As public institutions begin to stagger in ensuring comprehensive lesson plans, history and STEM-focused public education organizations, museums, and other institutions in the state have been imbued with greater value following both changes made by the Texas School Board and rising political tensions in the state.
In Texas, resistance to both comprehensive lessons on climate science and critical race theory (CRT) have potential to obstruct students from receiving as extensive of an education that may be provided in other states.
Publicly held and nonprofit spaces across Dallas offer kids a fuller perspective on specialized subjects. Aside from the most prominent examples such as the Dallas Museum of Art, Dallas Arboretum Children’s Garden, and the Perot Museum of Nature and Science, others like the African-American Museum and STEM Center of Excellence at Camp Whispering Cedars offer a conducive learning environment directly to South Dallas.
The African-American Museum in Dallas is a valuable resource for a fuller perspective of Black history pre and post-colonization of Africa. Holding the largest collection of art with cultural and historical significance to the Black experience with an exhibit that collectively spans over centuries.
Ongoing exhibits such as Facing the Rising Sun, an exhibit exploring the history behind Freedman’s Town, a Black community-driven town sitting at the current site of Uptown Dallas. Interactive video kiosks allow visitors of the museum to see and hear firsthand accounts from community members recounting details of day-to-day life in Freedman’s Town as well as the location’s transformation into what it is today.
Other mainstays include the Billy R. Allen Folk Art Collection, which includes over 500 objects contributed by Dr. Warren and Sylvia Lowe of Louisiana, and Dallasites Sally Griffiths and Dr. Bobby Alexander. Artists include Reverend Johnnie Swearingen, Clementine Hunter, David Butler, Sister Gertrude Morgan, among others.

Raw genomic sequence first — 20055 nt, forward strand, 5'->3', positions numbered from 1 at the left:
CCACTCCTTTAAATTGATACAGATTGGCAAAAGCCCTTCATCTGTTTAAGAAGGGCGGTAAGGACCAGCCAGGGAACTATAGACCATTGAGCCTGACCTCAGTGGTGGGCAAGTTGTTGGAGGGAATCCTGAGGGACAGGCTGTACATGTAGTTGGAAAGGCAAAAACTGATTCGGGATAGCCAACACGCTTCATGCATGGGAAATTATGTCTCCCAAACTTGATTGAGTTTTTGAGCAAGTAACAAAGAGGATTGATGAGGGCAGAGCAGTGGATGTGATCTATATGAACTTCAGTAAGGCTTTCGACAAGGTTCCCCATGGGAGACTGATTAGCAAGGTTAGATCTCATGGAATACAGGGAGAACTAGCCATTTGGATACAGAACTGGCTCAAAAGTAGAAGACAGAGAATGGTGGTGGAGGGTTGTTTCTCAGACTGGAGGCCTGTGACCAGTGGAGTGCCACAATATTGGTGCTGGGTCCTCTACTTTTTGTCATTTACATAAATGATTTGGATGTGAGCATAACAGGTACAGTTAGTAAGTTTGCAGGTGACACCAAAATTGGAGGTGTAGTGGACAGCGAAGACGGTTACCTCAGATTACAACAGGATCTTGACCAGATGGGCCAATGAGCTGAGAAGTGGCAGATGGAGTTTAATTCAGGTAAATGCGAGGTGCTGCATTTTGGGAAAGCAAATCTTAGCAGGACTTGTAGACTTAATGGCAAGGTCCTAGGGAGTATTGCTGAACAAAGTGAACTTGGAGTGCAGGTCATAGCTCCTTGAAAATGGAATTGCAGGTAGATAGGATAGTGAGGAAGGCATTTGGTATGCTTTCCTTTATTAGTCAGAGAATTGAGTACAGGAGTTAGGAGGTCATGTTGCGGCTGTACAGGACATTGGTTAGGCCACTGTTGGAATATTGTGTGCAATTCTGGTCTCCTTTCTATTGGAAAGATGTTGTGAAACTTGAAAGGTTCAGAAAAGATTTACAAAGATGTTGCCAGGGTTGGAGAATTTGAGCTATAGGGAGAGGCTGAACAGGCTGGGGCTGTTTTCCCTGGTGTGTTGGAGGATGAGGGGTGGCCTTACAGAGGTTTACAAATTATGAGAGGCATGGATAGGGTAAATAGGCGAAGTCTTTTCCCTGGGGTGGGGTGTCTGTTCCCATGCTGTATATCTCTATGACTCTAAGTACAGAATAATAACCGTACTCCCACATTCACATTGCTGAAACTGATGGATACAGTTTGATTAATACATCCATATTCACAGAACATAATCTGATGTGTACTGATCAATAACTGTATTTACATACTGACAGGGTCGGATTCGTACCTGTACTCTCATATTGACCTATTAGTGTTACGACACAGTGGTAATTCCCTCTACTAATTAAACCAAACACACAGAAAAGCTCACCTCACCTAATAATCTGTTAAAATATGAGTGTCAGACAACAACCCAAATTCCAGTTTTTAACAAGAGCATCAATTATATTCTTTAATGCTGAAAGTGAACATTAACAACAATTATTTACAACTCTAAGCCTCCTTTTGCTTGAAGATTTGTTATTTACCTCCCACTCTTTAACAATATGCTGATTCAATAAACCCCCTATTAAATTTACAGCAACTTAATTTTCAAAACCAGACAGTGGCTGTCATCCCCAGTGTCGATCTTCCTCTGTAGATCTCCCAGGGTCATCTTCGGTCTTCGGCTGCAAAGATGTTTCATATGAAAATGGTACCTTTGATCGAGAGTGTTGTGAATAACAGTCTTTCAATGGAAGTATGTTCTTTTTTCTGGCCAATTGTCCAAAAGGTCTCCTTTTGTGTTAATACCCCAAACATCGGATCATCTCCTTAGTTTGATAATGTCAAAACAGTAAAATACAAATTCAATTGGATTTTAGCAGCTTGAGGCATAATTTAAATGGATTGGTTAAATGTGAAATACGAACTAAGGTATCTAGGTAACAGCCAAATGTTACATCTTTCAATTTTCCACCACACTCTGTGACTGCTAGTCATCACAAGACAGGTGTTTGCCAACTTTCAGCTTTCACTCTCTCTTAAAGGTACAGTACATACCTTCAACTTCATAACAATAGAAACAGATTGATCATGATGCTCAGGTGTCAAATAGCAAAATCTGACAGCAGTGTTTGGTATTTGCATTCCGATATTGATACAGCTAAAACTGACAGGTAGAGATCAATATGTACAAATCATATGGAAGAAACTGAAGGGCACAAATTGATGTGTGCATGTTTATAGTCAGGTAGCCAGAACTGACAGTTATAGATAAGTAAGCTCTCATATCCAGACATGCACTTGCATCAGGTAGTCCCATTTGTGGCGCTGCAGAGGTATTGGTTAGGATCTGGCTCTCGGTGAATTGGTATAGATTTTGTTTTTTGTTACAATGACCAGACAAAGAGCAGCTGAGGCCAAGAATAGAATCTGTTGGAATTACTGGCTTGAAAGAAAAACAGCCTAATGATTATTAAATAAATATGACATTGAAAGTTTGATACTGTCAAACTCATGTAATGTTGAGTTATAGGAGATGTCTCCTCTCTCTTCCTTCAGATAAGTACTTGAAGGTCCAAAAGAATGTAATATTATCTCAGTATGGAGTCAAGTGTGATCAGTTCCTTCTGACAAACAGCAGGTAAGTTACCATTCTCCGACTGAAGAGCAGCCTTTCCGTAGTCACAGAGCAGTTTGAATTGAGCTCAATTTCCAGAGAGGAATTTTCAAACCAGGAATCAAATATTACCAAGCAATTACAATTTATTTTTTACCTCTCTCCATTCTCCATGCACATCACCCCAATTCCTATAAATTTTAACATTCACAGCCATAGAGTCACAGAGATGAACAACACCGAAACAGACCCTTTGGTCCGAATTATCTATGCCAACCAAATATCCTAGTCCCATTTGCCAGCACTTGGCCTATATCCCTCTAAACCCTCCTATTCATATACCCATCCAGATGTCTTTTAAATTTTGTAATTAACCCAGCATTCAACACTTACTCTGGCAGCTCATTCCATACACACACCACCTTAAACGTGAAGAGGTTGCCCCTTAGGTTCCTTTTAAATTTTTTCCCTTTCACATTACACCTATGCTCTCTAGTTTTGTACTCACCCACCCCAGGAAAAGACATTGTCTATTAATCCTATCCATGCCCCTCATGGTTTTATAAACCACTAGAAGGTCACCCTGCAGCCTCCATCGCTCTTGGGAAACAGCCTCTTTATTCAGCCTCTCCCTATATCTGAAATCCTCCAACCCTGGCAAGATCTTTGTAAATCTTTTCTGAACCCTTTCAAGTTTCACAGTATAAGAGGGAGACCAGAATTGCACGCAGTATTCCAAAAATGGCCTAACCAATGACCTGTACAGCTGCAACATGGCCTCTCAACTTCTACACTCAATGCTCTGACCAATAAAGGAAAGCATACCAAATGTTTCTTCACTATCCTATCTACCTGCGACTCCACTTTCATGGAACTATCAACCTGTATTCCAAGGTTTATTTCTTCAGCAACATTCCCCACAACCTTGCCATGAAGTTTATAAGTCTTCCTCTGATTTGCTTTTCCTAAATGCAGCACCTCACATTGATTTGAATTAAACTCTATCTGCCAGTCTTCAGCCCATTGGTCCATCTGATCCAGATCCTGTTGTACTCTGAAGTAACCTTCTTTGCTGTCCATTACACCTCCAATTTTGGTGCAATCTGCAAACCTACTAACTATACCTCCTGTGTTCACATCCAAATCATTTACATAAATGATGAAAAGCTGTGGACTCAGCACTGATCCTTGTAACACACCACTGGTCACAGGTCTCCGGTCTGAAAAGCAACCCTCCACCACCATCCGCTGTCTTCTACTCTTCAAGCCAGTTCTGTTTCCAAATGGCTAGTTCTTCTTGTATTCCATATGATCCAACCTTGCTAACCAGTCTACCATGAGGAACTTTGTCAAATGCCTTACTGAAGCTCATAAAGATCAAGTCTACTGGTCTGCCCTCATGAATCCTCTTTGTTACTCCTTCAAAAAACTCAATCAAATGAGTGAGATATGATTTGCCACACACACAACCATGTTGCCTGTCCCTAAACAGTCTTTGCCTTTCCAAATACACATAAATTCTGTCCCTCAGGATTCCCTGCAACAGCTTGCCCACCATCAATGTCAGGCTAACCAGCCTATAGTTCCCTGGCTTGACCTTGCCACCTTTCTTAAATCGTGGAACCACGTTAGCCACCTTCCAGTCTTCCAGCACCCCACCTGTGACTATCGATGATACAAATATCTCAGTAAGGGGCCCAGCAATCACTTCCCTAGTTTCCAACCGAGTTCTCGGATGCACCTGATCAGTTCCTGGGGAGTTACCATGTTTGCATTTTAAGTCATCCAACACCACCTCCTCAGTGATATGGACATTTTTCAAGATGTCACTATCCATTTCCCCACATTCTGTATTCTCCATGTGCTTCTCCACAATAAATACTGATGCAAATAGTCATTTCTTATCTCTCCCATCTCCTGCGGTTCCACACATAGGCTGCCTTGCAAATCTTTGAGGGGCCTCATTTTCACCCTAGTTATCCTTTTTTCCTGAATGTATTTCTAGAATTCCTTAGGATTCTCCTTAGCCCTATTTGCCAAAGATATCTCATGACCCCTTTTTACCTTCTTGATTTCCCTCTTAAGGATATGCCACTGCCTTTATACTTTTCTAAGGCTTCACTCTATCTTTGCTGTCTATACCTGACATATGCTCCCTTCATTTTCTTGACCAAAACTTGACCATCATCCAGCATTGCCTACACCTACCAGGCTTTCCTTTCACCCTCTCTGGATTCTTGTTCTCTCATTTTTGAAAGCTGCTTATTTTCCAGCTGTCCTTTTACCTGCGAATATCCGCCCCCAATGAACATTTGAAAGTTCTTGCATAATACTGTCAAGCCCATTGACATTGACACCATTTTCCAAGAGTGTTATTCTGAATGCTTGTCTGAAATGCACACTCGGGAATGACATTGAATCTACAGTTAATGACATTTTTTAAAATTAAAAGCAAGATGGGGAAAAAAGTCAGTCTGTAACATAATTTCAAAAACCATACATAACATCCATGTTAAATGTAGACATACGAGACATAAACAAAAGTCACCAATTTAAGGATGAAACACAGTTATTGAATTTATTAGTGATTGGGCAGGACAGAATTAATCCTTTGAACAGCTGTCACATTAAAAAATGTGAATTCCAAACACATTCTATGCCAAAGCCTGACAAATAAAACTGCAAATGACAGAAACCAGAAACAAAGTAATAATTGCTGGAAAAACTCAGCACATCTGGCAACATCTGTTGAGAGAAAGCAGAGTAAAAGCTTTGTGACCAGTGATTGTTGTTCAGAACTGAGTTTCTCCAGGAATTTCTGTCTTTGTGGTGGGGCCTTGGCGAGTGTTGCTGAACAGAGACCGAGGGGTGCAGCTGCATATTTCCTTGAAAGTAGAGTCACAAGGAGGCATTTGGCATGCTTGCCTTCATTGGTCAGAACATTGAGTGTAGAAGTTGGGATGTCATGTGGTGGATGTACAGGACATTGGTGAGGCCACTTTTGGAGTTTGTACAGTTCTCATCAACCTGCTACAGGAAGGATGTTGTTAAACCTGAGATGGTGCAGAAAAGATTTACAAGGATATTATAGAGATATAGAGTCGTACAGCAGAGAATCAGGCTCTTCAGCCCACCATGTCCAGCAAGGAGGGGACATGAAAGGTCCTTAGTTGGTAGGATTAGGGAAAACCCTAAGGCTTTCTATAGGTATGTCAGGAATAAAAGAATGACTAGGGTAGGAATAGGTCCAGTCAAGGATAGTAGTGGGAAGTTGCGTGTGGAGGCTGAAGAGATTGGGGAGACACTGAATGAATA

The African-American Museum also has cycling exhibits, previously hosting “Black Cowboys: An American Story,” and The 27th Carroll Harris Simms National Black Art Competition and Exhibition. Currently, the African-American Museum is hosting exhibits #SeeOurFuture (curated by Laurie Ann Farrell), including visual documentation of a forgotten history with works created in South Africa between 1948 and 2020.
Over the years, Girl Scouts have taken a leading role in the greater inclusion of young girls in the field of STEM. Open to the public for the first time this last summer, the STEM Center of Excellence at Camp Whispering Cedars in South Dallas provides tools to absorb both hard and soft skills crucial to advancing in the field with an education applicable in even collegiate or work environments.
Providing a full lab and curated programs that are as engaging and dynamic as they are informative – and with Girl Scouts membership remaining largely affordable with a membership fee of $25 a year (plus council fees) – the STEM Center of Excellence is an important addition to the facilities at Camp Whispering Cedars.
Additionally, educational resources provided by community organizations, like Martin Luther King Jr. Community Center and the Juanita Craft House, give students a greater dimension and depth in their education that could become less commonplace in Texas schools. While Martin Luther King Jr. Community Center provides an exhibit that merges literary resources, Juanita Craft House is more immersive, provides narrative, and holds a distinct significance to the civil rights movement.
Test scores have almost completely recovered from the drop in satisfactory progress after the COVID-19 Pandemic Lockdown.
Following a considerable drop in academic success in 2020-2021 following the lockdown, changes made by the Texas School Board have the potential to hinder student success or at the very least depreciate the value of their education. While statistics have for the most part returned to pre-pandemic levels in the last school year, that progress is now threatened by disruption or the debasement of the substance of teaching.
While community and nonprofit resources are no replacement for a consistent education in the same way a food bank is not a replacement for a grocery store, it inspires hope that the community is willing to uphold the truer aspects of the past as well as offer a comprehensive and fact-based education. As state resources begin to shift priorities from public schooling, communities take on the daunting task of providing children with adequate understanding of both history and science.